(2) My interpolation of the word “decently” reflects the interpretation of the phrase ilia ma zahara minha by several of the earliest Islamic scholars, and particularly by Al-Qiffal (quoted by Razi), as “that which a human being may openly show in accordance with prevailing custom (al-’adah al-jariyah)”. Although the traditional exponents of Islamic Law have for centuries been inclined to restrict the definition of “what may [decently] be apparent” to a woman’s face, hands and feet – and sometimes even less than that – we may safely assume that the meaning of ilia ma zahara minha is much wider, and that the deliberate vagueness of this phrase is meant to allow for all the time-bound changes that are necessary for man’s moral and social growth. The pivotal clause in the above injunction is the demand, addressed in identical terms to men as well as to women, to “lower their gaze and be mindful of their chastity”: and this determines the extent of what, at any given time, may legitimately – i.e., in consonance with the Qur’anic principles of social morality – be considered “decent” or “indecent” in a person’s outward appearance.
(3) The noun khimar (of which khumur is the plural) denotes the head-covering customarily used by Arabian women before and after the advent of Islam. According to most of the classical commentators, it was worn in pre-Islamic times more or less as an ornament and was let down loosely over the wearer’s back; and since, in accordance with the fashion prevalent at the time, the upper part of a woman’s tunic had a wide opening in the front, her breasts were left bare. Hence, the injunction to cover the bosom by means of a khimar (a term so familiar to the contemporaries of the Prophet sallalaahu ‘alaihi wa sallam) does not necessarily relate to the use of a khimar as such but is, rather, meant to make it clear that a woman’s breasts are not included in the concept of “what may decently be apparent” of her body and should not, therefore, be displayed.
(4) i.e., very old men. The preceding phrase “those whom they rightfully possess” (literally, “whom their right hands possess”) denotes slaves.
(5) Literally, “so that those of their charms which they keep hidden may become known”. The phrase yadribna bi-arjulihinna is idiomatically similar to the phrase daraba bi-yadayhi fi mishyatihi, “he swung his arms in walking” (quoted in this context in Taj al-’Aras), and alludes to a deliberately provocative gait.
Surah al-Ahzab (The Confederates)
(33:59) O Prophet! Tell thy wives and thy daughters, as well as all (other] believing women, that they should draw over themselves some of their outer garments [when in public] : this will be more conducive to their being recognized [as decent women] and not annoyed.(6) But [withal,] God is indeed much-forgiving, a dispenser of grace!(7)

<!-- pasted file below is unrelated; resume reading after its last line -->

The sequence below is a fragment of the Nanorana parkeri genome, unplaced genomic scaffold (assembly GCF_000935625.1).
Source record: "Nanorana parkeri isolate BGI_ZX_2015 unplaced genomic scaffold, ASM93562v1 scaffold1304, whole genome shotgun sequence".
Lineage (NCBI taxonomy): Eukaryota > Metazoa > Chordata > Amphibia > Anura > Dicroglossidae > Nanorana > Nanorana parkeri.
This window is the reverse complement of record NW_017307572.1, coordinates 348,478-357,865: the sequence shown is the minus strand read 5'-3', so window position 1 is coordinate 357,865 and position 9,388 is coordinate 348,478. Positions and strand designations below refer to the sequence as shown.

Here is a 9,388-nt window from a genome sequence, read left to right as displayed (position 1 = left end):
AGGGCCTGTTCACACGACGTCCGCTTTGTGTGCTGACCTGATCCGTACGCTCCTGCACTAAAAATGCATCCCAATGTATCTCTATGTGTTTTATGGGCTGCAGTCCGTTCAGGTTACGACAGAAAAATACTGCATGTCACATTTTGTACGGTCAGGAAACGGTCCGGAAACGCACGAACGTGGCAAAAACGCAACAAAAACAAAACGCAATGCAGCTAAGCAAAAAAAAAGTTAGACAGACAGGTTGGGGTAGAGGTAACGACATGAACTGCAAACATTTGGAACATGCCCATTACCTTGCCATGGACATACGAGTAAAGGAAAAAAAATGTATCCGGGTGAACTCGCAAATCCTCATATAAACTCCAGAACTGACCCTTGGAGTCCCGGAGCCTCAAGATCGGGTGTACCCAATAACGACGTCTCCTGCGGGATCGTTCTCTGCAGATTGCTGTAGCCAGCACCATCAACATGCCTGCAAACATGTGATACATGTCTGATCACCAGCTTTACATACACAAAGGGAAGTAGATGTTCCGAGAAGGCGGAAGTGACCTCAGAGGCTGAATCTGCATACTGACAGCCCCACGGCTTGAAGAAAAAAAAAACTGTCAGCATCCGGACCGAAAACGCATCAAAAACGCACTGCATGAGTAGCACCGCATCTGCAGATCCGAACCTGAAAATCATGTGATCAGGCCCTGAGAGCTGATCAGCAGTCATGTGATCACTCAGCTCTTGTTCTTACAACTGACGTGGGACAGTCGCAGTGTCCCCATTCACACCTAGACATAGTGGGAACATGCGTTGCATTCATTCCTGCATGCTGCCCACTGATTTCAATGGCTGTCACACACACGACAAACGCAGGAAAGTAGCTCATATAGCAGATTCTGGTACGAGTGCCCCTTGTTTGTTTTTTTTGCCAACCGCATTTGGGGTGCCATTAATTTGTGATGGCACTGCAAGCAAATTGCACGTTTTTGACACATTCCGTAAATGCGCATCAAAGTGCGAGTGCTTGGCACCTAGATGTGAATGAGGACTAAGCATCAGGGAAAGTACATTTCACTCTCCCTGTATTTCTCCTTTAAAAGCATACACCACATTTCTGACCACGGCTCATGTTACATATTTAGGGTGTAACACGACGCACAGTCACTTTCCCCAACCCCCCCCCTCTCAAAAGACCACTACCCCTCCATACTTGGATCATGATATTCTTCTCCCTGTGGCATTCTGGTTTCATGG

(6) Same as notes (2) and (3) above.
(7) The specific, time-bound formulation of the above verse (evident in the reference to the wives and daughters of the Prophet), as well as the deliberate vagueness of the recommendation that women “should draw upon themselves some of their outer garments (min jalabibihinna)” when in public, makes it clear that this verse was not meant to be an injunction (hukm) in the general, timeless sense of this term but, rather, a moral guideline to be observed against the ever-changing background of time and social environment. This finding is reinforced by the concluding reference to God’s forgiveness and grace.
I highly recommend that everybody read a translation of the Qur’an; once its meaning sinks deep into the hearts of Muslims, our ummah will see a big reform, insha’Allah. May we all live to see that day! Whilst reading in Arabic is undoubtedly the best language in which the Qur’an can be recited – after all, it is the language of Revelation! – it is also vital that if we do not fully understand the language, we read a translation and a scholarly commentary. Understanding the words from Allah and reflecting upon their meanings – even if it is a few lines or whatever we can manage in a day – has the power, insha’Allah, to purify our hearts and transform our lives.
‘The Message of the Qur’an’, which is the Qur’an that I own and have referenced above, is also available online as an e-book, which you may download or view if you are unable to get your hands on a physical copy. Just click on this link to go to the website that is offering a free e-text copy of this Qur’an; please share with others who might be interested.
Much love and peace